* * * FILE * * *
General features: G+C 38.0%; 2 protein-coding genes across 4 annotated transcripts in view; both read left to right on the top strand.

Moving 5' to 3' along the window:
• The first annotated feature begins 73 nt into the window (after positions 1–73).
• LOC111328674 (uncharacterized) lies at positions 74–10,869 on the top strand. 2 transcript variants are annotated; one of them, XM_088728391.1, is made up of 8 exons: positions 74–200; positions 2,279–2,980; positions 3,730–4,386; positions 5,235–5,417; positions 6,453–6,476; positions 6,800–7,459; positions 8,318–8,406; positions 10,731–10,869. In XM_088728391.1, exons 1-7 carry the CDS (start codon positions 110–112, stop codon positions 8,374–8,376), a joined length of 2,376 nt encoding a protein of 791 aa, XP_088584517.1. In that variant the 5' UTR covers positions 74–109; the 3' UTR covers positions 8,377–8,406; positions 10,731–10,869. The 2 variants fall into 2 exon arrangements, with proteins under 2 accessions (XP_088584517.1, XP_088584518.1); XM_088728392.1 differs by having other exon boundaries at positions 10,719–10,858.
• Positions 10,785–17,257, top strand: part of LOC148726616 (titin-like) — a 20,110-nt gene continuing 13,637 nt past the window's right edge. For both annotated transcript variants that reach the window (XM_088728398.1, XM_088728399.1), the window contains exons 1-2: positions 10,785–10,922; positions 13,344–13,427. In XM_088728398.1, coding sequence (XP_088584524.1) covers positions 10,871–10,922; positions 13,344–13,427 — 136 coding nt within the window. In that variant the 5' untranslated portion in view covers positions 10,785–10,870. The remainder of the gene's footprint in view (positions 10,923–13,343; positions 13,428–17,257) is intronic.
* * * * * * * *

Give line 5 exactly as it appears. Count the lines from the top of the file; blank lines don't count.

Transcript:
• Positions 10,785–17,257, top strand: part of LOC148726616 (titin-like) — a 20,110-nt gene continuing 13,637 nt past the window's right edge. For both annotated transcript variants that reach the window (XM_088728398.1, XM_088728399.1), the window contains exons 1-2: positions 10,785–10,922; positions 13,344–13,427. In XM_088728398.1, coding sequence (XP_088584524.1) covers positions 10,871–10,922; positions 13,344–13,427 — 136 coding nt within the window. In that variant the 5' untranslated portion in view covers positions 10,785–10,870. The remainder of the gene's footprint in view (positions 10,923–13,343; positions 13,428–17,257) is intronic.